Navy’s Ken Niumatalolo Is College Football’s Most Underrated Head Coach

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Ohio State and head coach Urban Meyer proved their collective mettle in the 2014 season, winning the first College Football Playoff. However, the Buckeyes’ road to North Texas was very nearly derailed in Week 1 by Ken Niumatalolo’s Navy Midshipmen.

Navy led the eventual national champions 14-13 before a second-half Buckeye rally that left Meyer half-jokingly saying the Mids were on Ohio State’s schedule “without [his] input.”

Since winning last year’s national title, Meyer climbed to No. 1 in various rankings of college football coaches, which are oh-so prevalent every offseason. If he’s not No. 1, he’s No. 2 behind Nick Saban. Noticeably absent from the top of these rankings, however, is Ken Niumatalolo: the coach whose team Meyer would rather not face.

He’s No. 53 per Athlon Sports, where I provide Pac-12 coverage. He was absent from Fox Sports’ Top 25. Sporting News gave Niumatalolo the strongest endorsement this offseason at No. 39, though still well shy of all the coach has accomplished commensurate with the inherent challenges of leading a service academy.

The recruiting pool Niumatalolo has to work with is very small. The Naval Academy has academic standards that put it more in class with Rice or Tulane than with most of the football brand names. Niumatalolo must find student-athletes who both meet the rigorous academic requirements and heed the advice of former Navy man and college football player, John F. Kennedy by asking what they can do for their country.

To routinely flourish with such a small niche of prospective players is remarkable. Associate A.D./sports information Scott Strasemeier pointed out: “Navy has won at least nine games five times in the last 11 years. Before the current streak, Navy had won nine or more games just five times in the previous 77 seasons.”

What Ken Niumatalolo’s done in Annapolis is historic, and he’s succeeded since Day One.

I covered Niumatalolo’s first game for CBS after the coach took over for Georgia Tech’s Paul Johnson: the 2007 Poinsettia Bowl against Utah. The Utes survived a raucous, rain-drenched rally in Qualcomm Stadium, 35-32. Many of the same Utah players in action that night and head coach Kyle Whittingham were integral to the Utes’ undefeated run the following season.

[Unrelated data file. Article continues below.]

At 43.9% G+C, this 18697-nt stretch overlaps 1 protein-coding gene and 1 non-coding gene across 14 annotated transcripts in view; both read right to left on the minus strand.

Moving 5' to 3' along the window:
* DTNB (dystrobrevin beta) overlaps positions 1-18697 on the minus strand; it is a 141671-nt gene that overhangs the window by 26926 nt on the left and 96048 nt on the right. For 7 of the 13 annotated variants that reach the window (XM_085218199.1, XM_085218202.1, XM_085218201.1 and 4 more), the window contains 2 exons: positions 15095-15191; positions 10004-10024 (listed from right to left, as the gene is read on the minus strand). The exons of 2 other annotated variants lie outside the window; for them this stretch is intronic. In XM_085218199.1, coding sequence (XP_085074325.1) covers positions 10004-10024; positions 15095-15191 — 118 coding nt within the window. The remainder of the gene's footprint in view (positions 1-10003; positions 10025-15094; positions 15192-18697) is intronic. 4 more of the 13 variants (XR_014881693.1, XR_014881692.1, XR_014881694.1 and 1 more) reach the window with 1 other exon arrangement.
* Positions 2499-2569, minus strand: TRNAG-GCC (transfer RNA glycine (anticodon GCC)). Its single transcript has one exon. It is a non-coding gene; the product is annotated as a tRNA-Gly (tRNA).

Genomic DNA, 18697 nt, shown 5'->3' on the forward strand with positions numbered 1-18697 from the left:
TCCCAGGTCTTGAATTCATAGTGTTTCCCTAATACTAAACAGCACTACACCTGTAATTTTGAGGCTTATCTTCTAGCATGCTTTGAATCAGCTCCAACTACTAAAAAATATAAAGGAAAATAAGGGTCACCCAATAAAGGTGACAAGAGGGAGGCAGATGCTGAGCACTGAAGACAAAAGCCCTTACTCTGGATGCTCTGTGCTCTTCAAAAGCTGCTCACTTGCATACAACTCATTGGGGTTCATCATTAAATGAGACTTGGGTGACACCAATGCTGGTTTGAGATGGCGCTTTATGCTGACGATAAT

Whittingham and Utah ended the 2008 season with a two-touchdown rout of Saban’s Alabama team, which failed to test the Utes in the Sugar Bowl as much as Navy had in the previous year’s Poinsettia Bowl.

Truthfully, it’s easy to overlook Niumatalolo’s remarkable success. Though Navy routinely wins eight or more games and has bowled six of his seven years at the helm, so much of college football’s focus is put on the power programs loaded with NFL talent.

Niumatalolo has produced NFL players, like New England Patriots draft pick Joe Cardona, who is balancing his pro football duties with his Naval obligations. But Niumatalolo is more likely to have a player go on to win the Bronze Star than he is to recruit a 5-star prep prospect.

Navy may not be one of those power programs, but the Mids under Niumatalolo routinely take power programs to the brink. There was the 24-21 contest at South Carolina in 2010, the first of three straight years coaching ranking Top 10 stalwart Steve Spurrier led the Gamecocks to 11 wins.

Ironically, the South Carolina game in the worst season of Niumatalolo’s tenure at Navy.

The scare the Mids put into Ohio State last season mirrored the 2009 meeting between the two teams. The Buckeyes went on to win the Big Ten that year, while Navy quarterback Ricky Dobbs launched a record-setting season on that afternoon in Columbus.

Dobbs finished his memorable Navy career in 2010, the same season the Mids beat longtime rival Notre Dame for the second time in as many seasons. The 2009 win came against Charlie Weis. In 2010, Navy ran all over the Brian Kelly-coached Fighting Irish, 35-17. Kelly was ranked No. 11 in this year’s Sporting News coaching rankings.

That win over Kelly’s version of Notre Dame football was no aberration, either. The Mids routinely play the Irish close, falling in 38-34 and 49-39 decisions the last two meetings. Notre Dame needed a 21-8 fourth-quarter rally to escape the 2014 encounter with a win.

Kelly knows exactly what’s in store when he sees a Ken Niumatalolo-coached team.

“As a coach that’s really all you can ask for, to win a football game and give a lot of young guys experience,” Kelly said, per UND.com. “And then, not have to play Navy against until next year.”